In order to profit we need to buy low and sell high. Sounds simple. But it’s not. Especially in the domain industry. Why? Because there’s no standardized and regulated repository for valuations, acquisitions and sales. In other words, no measuring stick. This leads to a lot of frustration for domainers, especially those that are new. One of the main scapegoats for our buy/sell pricing conundrum are the estimated pricing tools. Oh how we love to trash talk Estibot and their ilk!(more…)
“[In 2017] brandable domain names will continue to be a popular form of investment for many domainers.” – James Iles
Some brandable domains are classic. I’m talking about names like NatureLab ($22K), FoodFuture ($25K), MarketingToday ($1.5 mill), and Altavista ($3.2 mill). But if you’re like me and you’re focused on brands for startup companies with relatively shallow pockets, then brandable names and keywords can be a bit more temporal, jumpy and trending.
There’s been a lot of talk in recent months about the rising demand for brandable domains in the aftermarket. It seems more and more domainers are hopping on the brandable domain train and pushing up prices in the drops and auctions. I’ve noticed that, in some cases, domains that were hand registered less than a year ago are selling for as much as $200.
Here’s a few samples from January 2017, as reported by Namebio, listed by domain name, hand reg date (month & year), sale price in Jan 2017 and marketplace.
Right now Doron and I are attending NamesCon 2017 in sunny LasVegas and I’m posting this blog via telepathic artificial intelligence. Yea right! In case you’re not familiar with NamesCon, it’s one of the world’s largest domain name industry conferences and it features presentations by industry experts on a wide variety of relevant domaining topics. It’s also a unique opportunity to network, face-to-face, with the people we communicate with all year long via cyberspace. I’m sure we’ll both be writing about our respective NamesCon adventures next week.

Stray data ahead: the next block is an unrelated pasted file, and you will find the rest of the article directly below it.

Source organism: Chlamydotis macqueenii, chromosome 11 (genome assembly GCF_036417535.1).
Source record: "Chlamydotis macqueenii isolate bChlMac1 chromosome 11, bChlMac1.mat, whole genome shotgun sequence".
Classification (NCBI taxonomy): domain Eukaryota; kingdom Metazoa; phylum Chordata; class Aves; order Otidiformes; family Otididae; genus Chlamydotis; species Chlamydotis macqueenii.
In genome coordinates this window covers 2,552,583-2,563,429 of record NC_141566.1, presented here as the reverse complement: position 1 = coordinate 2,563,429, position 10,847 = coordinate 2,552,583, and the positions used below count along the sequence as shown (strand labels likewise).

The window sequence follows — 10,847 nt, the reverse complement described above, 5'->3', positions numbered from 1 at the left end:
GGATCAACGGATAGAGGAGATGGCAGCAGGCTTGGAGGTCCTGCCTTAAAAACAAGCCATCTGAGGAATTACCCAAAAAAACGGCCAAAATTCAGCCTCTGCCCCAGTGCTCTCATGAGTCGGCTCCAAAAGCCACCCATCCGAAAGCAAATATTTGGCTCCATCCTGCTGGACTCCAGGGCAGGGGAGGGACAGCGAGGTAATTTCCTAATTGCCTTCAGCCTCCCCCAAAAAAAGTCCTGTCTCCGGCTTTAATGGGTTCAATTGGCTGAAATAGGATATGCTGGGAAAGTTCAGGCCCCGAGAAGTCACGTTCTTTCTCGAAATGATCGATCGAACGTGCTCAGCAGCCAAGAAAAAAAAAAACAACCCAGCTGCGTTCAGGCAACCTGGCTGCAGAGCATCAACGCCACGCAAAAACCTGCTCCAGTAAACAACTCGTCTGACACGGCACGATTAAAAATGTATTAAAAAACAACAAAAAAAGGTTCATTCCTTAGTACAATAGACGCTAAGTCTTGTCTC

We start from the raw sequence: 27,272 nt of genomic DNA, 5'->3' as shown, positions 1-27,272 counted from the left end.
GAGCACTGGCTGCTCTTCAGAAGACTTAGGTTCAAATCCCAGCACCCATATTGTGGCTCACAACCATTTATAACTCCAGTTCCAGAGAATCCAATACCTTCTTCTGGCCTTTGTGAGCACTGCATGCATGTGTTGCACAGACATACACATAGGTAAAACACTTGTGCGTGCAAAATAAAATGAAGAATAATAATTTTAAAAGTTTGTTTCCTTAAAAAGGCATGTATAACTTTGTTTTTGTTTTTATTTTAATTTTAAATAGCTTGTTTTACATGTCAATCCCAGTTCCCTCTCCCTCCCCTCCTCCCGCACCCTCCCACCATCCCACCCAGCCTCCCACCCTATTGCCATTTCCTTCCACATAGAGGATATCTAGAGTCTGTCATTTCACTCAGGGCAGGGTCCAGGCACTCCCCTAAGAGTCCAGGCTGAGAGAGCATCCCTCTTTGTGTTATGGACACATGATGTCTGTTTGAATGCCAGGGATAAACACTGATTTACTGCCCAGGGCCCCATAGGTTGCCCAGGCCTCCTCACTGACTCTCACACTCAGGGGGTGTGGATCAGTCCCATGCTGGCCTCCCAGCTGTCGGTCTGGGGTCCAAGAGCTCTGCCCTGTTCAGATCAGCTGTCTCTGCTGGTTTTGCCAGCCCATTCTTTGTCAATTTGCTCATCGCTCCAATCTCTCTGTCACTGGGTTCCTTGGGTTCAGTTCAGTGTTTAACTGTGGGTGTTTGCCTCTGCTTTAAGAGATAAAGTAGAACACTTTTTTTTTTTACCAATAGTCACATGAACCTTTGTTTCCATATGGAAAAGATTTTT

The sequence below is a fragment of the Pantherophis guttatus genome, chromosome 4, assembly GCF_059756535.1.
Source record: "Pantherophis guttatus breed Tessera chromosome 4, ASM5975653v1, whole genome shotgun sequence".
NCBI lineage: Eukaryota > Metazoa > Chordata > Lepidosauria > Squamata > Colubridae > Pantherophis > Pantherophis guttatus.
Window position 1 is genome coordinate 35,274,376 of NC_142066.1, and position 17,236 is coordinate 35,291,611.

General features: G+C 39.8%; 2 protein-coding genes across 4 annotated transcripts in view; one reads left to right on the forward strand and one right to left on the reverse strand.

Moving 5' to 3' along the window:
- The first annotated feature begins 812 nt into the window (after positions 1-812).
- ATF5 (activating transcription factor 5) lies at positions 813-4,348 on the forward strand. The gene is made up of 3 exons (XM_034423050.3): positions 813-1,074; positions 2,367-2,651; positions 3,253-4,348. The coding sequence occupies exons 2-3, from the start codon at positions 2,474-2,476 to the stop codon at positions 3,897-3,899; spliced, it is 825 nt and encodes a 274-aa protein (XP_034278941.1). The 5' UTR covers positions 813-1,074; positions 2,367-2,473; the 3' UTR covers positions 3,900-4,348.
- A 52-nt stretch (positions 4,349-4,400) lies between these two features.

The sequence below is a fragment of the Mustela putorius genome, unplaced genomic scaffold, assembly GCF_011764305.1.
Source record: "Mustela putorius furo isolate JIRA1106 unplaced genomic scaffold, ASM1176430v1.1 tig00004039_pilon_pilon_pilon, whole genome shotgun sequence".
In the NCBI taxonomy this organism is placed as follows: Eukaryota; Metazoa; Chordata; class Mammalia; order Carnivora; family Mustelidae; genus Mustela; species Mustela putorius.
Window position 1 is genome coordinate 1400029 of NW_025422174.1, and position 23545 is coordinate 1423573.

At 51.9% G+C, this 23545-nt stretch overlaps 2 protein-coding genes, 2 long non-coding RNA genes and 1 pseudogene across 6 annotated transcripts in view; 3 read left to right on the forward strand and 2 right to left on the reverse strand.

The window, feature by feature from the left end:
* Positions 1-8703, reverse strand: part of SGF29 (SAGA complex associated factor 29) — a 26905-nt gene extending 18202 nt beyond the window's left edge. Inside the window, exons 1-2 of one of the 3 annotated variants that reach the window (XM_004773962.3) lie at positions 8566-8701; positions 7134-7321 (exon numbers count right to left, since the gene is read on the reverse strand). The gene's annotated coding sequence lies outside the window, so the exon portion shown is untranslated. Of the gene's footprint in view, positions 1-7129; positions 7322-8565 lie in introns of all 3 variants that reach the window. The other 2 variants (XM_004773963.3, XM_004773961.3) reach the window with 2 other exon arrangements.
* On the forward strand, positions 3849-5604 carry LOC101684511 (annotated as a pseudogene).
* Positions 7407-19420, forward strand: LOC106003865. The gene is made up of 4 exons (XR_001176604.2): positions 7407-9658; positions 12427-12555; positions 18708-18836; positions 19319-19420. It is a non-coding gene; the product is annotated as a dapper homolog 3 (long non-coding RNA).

In the meantime, let’s look at some interesting brandable sales, as reported by NameBio, recently:
Several people have messaged me asking where they can find a list of strong, trendy, brandable keywords. The answer is everywhere and nowhere. No such list exists, that I know of, except in the toolbox of successful brandable domainers. It’s a list that’s subjective and evolves over time. It’s a list that no two domainers will agree on. It’s a list that comes from analysis, observation and experience. It’s the summation of hours spent at sites like NameBio, TechCrunch, DomainSherpa, AngelList, CrunchBase, BrandBucket, Startups-list and BrandRoot. Looking, analyzing, evaluating and deciding the relative value of each word. After a while it becomes intuitive. But in the beginning you need a written list.
For those that don’t have such a list, I’ll get you started. The way I’m going to do that is by showing you sample brands for existing startups in some of the most relevant technology niches of today. Not every keyword listed is a tier one brandable word. But most of them are. So get out your keyboard and create and refine your keyword list!
Double-letter brandables were a popular topic this past week. DNgeek founder, Doron Vermaat, reported on the sale of Maill.com and BrandBucket Managing Director, Michael Krell discussed double-letter domains in his seller podcast. So I thought I’d go with the flow and give a 2016 sales update. Before I do that I’ll remind readers that in June I wrote two articles on this topic. In the first one I outlined my personal criteria for buying double-letter brandables. In the second, I analyzed the prior 10 years of sales.
A trend emerges
When searching NameBio for short, double-letter brandables I found only 10 sales for the period of 2005 to 2010. However, things picked up from 2011 and 2014 when 22 sold. Sales accelerated further in 2015 when 14 double-letter sales were reported. This was twice as many as any year in the prior decade according to my NameBio research.
To be successful I need an edge over the mob of domainers that are scanning the drops at Go Daddy every day. For that reason I like to snoop around the non-mainstream marketplaces in hopes of finding an overlooked, brandable gem. One such marketplace is Pheenix.com.
Last year DNgeek reported on the drop catcher’s new policy of sending all domains with multiple backorders to public auction. But this week Pheenix released some better news. Tan Tran, the CEO at Pheenix, sent an email to account holders announcing that Pheenix had partnered with Escrow.com. He said that this alliance will now allow Pheenix to turbo charge it’s marketplace with new benefits like free escrow service, same day payments, and automatic domain transfers.